14 February 2008
General Assembly

Department of Public Information • News and Media Division • New York




The United Nations General Assembly concluded a three–day debate aimed at gaining the support from all parts of society to address climate change with a call that the Assembly should remain engaged in supporting the United Nations-led negotiations on climate change and in promoting effective coordination by the United Nations on the issue.

General Assembly President Srgjan Kerim said the Assembly would convene two additional meetings this year that will focus on the needs and concerns of vulnerable countries and on corporate responsibility and sustainability.

The General Assembly debate was extended by a full day to accommodate the 115 speakers, including 19 ministers and 7 vice-ministers, representing 107 countries.  The dialogue focused on how to involve people from the private sector, business, academia and science in a sustained effort to address climate change.  The Assembly debate attracted a significant number of high-profile personalities, including Richard Branson, CEO and founder of the Virgin Group, the actor Daryl Hannah and New York City Mayor Michael Bloomberg.

“There is a general conviction that has emerged from this debate,” Mr. Kerim said, “that the actions necessary to address climate change are so intertwined that they can only be tackled through combined efforts.”

Countries strongly supported the decisions reached at the Climate Change Convention in Bali in December.  The Bali road map calls for the launch of negotiations under the United Nations Framework Convention on Climate Change towards a new agreement and for immediate action on a number of issues, including adaptation, reducing emissions from deforestation and assistance on new technologies.  The first of four rounds of negotiations on a new agreement will begin in Bangkok from 30 March to 4 April.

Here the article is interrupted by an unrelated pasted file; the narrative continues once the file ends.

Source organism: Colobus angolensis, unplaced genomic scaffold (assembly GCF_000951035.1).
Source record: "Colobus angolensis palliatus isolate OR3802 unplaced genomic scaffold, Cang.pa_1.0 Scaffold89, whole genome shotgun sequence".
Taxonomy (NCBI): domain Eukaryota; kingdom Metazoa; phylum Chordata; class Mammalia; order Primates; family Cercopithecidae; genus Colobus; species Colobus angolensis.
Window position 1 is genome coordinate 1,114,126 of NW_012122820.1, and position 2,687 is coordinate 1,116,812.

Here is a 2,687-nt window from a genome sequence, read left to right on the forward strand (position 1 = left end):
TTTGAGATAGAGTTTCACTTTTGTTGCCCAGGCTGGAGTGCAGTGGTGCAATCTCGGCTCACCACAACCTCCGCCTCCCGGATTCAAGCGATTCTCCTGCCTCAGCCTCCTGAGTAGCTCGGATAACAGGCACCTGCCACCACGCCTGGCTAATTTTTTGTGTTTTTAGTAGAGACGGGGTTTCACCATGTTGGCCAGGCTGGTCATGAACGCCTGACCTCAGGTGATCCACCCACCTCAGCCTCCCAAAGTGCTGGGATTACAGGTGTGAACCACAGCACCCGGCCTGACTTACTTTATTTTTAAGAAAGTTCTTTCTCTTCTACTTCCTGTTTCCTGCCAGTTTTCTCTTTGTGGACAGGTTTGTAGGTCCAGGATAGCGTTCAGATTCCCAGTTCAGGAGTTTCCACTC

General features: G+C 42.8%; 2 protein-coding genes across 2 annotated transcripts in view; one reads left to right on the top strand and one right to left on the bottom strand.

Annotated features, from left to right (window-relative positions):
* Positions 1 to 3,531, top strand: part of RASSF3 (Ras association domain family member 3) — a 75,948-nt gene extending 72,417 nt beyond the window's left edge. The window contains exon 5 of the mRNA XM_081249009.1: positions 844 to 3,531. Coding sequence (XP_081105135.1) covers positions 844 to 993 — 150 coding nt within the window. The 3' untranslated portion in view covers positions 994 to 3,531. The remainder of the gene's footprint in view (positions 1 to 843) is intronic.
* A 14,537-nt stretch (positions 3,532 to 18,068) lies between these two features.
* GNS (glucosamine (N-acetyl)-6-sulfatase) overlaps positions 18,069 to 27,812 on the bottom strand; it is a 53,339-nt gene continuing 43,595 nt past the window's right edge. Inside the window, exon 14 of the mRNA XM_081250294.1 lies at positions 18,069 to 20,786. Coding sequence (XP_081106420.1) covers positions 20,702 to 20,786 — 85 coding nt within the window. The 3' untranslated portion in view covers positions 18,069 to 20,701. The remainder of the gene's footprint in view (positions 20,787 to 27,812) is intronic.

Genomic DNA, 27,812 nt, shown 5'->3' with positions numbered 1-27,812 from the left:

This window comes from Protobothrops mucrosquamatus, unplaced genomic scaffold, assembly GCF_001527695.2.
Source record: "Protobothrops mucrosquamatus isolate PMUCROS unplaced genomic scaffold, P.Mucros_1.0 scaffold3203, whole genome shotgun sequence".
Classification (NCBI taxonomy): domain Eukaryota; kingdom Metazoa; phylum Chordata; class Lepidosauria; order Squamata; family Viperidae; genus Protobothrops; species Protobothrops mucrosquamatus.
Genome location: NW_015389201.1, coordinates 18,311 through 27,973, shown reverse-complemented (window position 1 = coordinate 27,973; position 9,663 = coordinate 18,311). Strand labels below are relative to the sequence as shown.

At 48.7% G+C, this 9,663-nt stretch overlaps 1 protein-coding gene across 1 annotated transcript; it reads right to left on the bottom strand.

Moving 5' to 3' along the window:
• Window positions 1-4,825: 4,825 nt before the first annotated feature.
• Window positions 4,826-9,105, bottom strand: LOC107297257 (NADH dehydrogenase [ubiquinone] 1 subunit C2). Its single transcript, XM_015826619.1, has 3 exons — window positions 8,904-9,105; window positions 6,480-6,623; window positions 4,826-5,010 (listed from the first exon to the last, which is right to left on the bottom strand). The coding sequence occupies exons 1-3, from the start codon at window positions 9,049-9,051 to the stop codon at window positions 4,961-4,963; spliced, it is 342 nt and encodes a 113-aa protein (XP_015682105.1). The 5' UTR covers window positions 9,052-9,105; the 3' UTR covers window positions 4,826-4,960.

Mr. Kerim said that long-term targets to reduce carbon emission must go hand in hand with adapting to the global warming that is already taking place and which could accelerate.  “We want more growth, more development, but must also secure our planet and safeguard our future.”

Many countries, both developing and developed, emphasized the need for accelerating the technological know-how necessary to build and maintain low-carbon economies that will also allow the economic growth that is necessary to eliminate poverty.  Many States also called on the United Nations to help stimulate new financial investments that would be needed for reducing greenhouse gas emissions and for adapting to the impacts of climate change.

See archives of the webcast of the General Assembly debate at http://www.un.org/webcast.  For daily meetings coverage of the debate, see Press Releases GA/10687, GA/10689 and GA/10690 at http://www.un.org/apps/pressreleases.

For further information, please contact Janos Tisovszky, Spokesperson for the General Assembly President, tel.: +1 917 367 2068, e-mail: tisovszky@un.org or Dan Shepard, United Nations Department of Public Information, tel.: +1 212 963 9495, e-mail: shepard@un.org, and see http://www.un.org/ga/president/62/ThematicDebates/themclimatechange.shtml and http://www.un.org/climatechange.

* *** *

For information media • not an official record